DeCavalcante and 54 associates were charged and tried; he pleaded guilty to operating a gambling racket, turning over $300 million a year. At the same time, a state report indicated that he and another Mafia family controlled 90% of pornography stores in New York City. DeCavalcante was sentenced to five years, and after he was released from prison, he retired to a high-rise condo in Florida and largely stayed out of Mafia business, although the Federal Bureau of Investigation (FBI) believed he was still 'advising' the family into the early 1990s.

Giovanni Riggi

Giovanni Riggi

After Sam DeCavalcante left prison in the mid 1970s, he appointed Giovanni Riggi as acting boss of the family while he stayed semi-retired in Florida. DeCavalcante stepped down as Boss officially in 1980, passing leadership to Riggi, who had been a business agent of the "International Association of Laborers and Hod Carriers", in New Jersey for years. He was promoted to the position of official boss, and he reaped the enormous benefits of large labor and construction racketeering, loansharking, illegal gambling and extortion activities. Riggi also had the family maintain their old traditions, which Sam DeCavalcante saw as unnecessary. After Riggi used his power and influence to place subcontractors and workers other than laborers at various construction projects around the state, the DeCavalcantes were able to rip-off union welfare and pension funds. Riggi continued to run the family throughout the 1980s, with underboss Girolamo Palermo and Stefano Vitabile as consigliere, after Frank Majuri died of health problems. It was around the mid-1980s that Riggi's fell increasingly under the influence of Gambino crime family boss John Gotti.

After Riggi's conviction for racketeering, he appointed John D'Amato as acting boss of the family in 1990. D'Amato was later revealed to have participated in homosexual acts and was murdered in 1992. Riggi continued to run the family from his jail cell, but he appointed Giacomo Amari, as his new acting boss. All was seemingly settled until Amari became ill and died slowly of stomach cancer in 1997. This caused a massive power vacuum within the family high-ranking members pushing to become the next boss of the DeCavalcante crime family.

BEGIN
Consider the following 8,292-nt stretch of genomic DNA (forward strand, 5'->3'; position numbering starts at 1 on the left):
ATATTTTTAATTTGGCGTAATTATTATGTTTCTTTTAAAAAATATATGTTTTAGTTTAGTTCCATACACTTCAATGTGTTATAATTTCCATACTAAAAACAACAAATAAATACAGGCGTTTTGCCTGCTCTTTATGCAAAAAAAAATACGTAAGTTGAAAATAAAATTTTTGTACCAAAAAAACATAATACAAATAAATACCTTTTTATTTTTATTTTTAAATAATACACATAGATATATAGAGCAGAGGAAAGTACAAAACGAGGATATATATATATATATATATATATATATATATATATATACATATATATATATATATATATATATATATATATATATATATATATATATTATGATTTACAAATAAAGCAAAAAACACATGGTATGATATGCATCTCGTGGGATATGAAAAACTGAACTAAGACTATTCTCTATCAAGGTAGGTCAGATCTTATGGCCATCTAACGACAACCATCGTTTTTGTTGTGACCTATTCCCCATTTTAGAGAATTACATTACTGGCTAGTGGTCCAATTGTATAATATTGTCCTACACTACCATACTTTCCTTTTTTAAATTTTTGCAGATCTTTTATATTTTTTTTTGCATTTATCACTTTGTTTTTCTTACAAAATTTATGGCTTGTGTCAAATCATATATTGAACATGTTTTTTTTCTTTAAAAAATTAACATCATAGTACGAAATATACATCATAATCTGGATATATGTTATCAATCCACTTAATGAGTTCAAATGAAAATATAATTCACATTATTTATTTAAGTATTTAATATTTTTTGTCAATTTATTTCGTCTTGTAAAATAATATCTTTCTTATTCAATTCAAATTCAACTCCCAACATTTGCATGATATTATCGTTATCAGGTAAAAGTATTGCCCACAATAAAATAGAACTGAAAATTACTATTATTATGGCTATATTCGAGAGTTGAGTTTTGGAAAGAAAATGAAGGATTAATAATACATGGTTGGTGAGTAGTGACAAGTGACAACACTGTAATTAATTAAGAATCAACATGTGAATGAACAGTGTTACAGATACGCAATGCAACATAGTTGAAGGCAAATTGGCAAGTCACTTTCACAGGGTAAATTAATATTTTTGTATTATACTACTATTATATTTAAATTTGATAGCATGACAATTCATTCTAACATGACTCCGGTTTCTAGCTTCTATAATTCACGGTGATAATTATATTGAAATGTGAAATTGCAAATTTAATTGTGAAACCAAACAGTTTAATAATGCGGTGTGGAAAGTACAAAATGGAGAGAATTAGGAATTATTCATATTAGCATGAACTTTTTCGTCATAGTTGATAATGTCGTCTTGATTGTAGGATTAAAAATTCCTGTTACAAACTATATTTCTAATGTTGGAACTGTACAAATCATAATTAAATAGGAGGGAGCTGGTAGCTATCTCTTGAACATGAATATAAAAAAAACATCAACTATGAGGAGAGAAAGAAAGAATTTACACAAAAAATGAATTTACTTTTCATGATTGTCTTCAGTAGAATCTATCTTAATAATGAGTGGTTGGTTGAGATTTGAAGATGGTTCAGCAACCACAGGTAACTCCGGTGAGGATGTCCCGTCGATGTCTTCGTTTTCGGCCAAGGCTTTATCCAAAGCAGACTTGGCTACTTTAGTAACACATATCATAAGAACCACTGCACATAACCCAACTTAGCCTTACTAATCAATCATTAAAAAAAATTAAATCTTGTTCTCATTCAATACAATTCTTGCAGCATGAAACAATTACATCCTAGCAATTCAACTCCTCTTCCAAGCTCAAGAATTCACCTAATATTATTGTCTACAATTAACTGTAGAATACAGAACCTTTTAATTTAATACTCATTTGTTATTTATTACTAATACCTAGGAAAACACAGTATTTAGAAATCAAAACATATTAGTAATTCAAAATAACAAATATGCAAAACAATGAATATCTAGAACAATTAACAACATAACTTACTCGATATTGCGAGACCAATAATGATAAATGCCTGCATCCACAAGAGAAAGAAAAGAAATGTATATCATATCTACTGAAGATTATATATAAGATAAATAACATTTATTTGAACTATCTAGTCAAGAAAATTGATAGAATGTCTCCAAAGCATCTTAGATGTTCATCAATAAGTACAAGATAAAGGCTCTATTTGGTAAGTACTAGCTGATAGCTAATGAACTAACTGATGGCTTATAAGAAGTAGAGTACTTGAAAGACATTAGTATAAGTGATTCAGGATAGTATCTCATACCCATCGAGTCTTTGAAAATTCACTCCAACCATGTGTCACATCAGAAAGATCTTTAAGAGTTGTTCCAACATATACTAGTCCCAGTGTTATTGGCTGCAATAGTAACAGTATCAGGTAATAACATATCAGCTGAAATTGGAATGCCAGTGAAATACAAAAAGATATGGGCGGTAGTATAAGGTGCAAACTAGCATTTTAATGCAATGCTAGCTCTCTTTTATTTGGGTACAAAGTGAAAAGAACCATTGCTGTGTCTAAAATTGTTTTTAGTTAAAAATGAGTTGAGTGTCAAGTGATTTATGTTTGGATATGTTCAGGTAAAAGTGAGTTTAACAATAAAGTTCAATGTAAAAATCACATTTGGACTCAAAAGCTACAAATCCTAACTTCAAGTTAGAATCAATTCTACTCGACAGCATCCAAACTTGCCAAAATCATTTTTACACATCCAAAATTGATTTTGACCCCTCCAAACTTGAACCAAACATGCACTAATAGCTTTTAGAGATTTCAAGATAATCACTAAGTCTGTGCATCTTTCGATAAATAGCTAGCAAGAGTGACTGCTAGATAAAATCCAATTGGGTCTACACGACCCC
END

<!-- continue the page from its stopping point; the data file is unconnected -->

The Ruling Panel

After acting boss Amari's death, Giovanni Riggi organized a three man ruling panel in 1998 to run the day-to-day business of the crime family. These members of the ruling panel were Girolamo Palermo, Vincent Palermo (no relation) and Charles Majuri, with Stefano Vitabile as the reputed consigliere and adviser to the three.

The Panel, however, infuriated longtime captain Charles Majuri, who had been a hardworking member of the family since his teens, feeling he was wronged when he was not selected as the only acting boss. To gain complete control of the DeCavalcante family, Majuri decided that he should murder Vincent Palermo, leaving him in charge of the family. Majuri contracted soldier James Gallo to murder Vincent Palermo, however, Gallo was a strong ally and friend of Vincent Palermo, and told him about Majuri's plans. In retaliation, Vincent Palermo decided to have Majuri murdered. However, after one plot fell through, the murder was eventually called off.

Informants and convictions

Toward the late 1990s, the 'Ruling Panel' kept running the DeCavalcante crime family with Giovanni Riggi still behind bars as the Boss. The downfall of the DeCavalcante family was precipitated in 1998 when an associate named Ralph Guarino became an FBI informant in an effort to avoid a long prison sentence in connection with taking part with two others in a heist of $1.6 million from the World Trade Center. Guarino spent 10 years undercover working for the FBI. He wore a listening device and recorded conversations mobsters would have about criminal business. During Guarino's time as an informant, fellow mobster Joseph Masella was gunned down on the orders of Vincent Palermo. Using information provided by Guarino, US law enforcement launched a large scale arrest on December 2, 1999 of over 30 members and associates of the DeCavalcante crime family. Palermo realized that they would likely spend the rest of their lives behind bars and decided to cooperate with the FBI in exchange for a lenient sentence. This resulted in the arrest of 12 more men less than a year later. This decimated the crime family's hierarchy and put it on the brink of extinction. Other top members like Anthony Rotondo and Anthony Capo also agreed to become government witnesses.